People who have been incarcerated—mostly minority men with low-incomes and little schooling—continue to pay a price long after they have left prison. They often enter prison with close to nothing and return to society with little money to get established after incarceration.

Compounding the problem, they also face significant barriers to finding employment upon release.

According to the American Bar Association, people who serve their time and are released from prison in Massachusetts must contend with 789 state and 1,157 federal collateral consequences of criminal conviction. (In many other states, it's even worse; in Texas, for example, there are 1,544.)  These include bans from public housing and suspended drivers’ licenses that prevent a normal life, and make it hard to seek jobs or raise children. While some of these restrictions may serve the public interest, others obstruct reintegration into society.

Many former prisoners can’t support families or afford housing, and can’t shell out enough money to pay the criminal justice system’s numerous fees and fines. In a vicious cycle, some of these men and women are sent back to jail when they fail to pay. Given all of this, it’s not surprising that almost 70 percent of those released will get re-arrested.

Worse yet, the consequences of incarceration extend far beyond the person imprisoned. The families and the children of those who go to prison also suffer from the negative financial effects of incarceration. This often leads to eviction of families from their homes. Matt Desmond of Harvard University calls these the “twin destructive forces” of incarceration and eviction. In fact, according research done by Christopher Wildeman of Cornell University and Sara Wakefield of Rutgers University, paternal incarceration more than doubles the risk of homelessness for African American children and increases the chances that these kids will be poor and commit crimes themselves.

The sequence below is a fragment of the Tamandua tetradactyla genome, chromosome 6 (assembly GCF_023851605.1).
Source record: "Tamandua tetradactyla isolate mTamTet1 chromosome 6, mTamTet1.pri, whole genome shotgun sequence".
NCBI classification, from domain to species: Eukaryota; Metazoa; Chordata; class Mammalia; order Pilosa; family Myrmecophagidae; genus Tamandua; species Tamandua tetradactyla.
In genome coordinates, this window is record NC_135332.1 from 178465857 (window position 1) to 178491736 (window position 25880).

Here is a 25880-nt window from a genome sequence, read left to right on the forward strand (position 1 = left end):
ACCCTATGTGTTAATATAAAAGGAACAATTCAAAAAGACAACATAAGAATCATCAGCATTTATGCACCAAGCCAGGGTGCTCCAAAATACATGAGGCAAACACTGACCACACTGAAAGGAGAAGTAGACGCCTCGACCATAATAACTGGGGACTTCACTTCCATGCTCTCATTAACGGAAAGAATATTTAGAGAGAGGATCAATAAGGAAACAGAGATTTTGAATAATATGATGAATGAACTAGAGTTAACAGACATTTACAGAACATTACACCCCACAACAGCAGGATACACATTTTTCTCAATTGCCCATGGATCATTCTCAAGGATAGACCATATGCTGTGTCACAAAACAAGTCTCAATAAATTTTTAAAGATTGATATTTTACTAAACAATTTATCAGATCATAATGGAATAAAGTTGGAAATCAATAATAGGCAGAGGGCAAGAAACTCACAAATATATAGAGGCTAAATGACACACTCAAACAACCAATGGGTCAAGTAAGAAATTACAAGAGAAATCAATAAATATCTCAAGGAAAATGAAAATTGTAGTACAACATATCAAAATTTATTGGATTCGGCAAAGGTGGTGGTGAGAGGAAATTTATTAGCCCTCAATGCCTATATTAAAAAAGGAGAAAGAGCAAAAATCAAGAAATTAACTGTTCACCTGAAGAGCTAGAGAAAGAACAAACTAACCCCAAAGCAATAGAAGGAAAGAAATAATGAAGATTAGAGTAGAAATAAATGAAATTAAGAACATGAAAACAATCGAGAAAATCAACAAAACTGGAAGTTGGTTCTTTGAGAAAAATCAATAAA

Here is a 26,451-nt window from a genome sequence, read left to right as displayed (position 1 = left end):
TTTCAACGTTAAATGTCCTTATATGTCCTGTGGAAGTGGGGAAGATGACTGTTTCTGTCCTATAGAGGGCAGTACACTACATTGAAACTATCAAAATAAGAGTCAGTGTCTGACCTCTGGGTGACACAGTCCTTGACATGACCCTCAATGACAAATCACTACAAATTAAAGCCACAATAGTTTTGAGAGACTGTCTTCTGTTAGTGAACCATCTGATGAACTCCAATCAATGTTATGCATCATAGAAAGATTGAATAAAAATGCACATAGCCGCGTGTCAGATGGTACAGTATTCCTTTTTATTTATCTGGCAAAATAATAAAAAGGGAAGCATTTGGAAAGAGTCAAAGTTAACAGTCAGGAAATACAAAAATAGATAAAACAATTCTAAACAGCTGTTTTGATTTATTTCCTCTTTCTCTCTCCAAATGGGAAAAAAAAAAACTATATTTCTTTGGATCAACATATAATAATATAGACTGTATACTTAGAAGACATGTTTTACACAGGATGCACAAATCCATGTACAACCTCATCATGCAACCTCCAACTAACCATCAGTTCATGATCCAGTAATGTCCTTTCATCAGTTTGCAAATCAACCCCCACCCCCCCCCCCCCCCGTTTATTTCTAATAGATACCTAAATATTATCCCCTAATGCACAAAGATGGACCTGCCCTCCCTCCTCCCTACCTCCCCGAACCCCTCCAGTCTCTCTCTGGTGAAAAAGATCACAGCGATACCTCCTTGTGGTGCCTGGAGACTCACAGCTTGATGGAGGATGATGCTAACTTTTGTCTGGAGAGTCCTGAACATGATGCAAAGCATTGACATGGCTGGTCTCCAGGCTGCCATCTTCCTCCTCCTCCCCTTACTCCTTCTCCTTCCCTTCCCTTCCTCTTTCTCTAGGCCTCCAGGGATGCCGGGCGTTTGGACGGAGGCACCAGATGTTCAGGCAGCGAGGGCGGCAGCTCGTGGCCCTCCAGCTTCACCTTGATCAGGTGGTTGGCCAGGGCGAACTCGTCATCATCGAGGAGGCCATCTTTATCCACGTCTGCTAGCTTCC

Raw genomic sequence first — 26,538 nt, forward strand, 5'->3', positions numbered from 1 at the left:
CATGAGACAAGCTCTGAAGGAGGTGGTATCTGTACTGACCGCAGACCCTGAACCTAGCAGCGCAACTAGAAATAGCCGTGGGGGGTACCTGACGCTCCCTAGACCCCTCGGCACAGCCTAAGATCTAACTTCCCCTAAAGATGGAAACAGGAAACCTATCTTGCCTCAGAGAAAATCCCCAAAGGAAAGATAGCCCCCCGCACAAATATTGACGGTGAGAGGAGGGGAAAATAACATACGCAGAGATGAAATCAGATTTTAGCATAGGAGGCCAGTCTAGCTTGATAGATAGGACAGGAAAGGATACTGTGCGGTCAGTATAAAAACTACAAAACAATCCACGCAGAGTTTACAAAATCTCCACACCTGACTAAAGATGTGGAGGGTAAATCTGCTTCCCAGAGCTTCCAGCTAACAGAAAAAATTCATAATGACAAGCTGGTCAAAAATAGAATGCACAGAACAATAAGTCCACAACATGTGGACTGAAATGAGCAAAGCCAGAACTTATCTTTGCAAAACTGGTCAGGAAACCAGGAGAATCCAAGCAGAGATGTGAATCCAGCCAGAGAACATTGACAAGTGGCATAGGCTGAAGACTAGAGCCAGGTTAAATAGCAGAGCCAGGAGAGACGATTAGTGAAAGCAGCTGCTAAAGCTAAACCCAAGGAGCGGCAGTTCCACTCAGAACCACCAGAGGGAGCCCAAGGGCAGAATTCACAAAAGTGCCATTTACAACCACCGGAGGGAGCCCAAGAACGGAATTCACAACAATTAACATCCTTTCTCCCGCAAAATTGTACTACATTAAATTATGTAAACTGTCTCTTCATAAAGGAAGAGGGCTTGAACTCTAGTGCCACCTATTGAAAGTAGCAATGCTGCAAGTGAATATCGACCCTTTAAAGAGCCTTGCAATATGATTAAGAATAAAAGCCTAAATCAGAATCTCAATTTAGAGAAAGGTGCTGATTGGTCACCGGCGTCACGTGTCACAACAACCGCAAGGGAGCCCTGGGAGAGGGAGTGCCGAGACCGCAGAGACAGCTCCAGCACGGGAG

This cycle ensnares taxpayers, who end up footing larger bills for social programs and pay for the exorbitant cost of incarceration.

For those reasons, offering much-needed public maintenance jobs to recently released prisoners and those about to be released is a wise investment. States would gain a steady workforce to maintain and upgrade infrastructure, and the flexibility to deploy it in response to catastrophic events like blizzards. These funds should be put into a new “reentry account” to help them pay for rent and basic necessities upon release, and, once they are stable, their debts to the government and others.

With sound analysis, Massachusetts and other states could find money to fund these accounts. The predicted long-term cost savings, and economic need of getting crucial public investments like the trains up and running in an emergency like we have seen in Boston, make this a sound investment.

In the end, this about more than just fair pay. It’s about taking a small step—out of the many big steps needed—to reform the criminal justice system in a way that is just, saves money, serves a need, and keeps us all safer.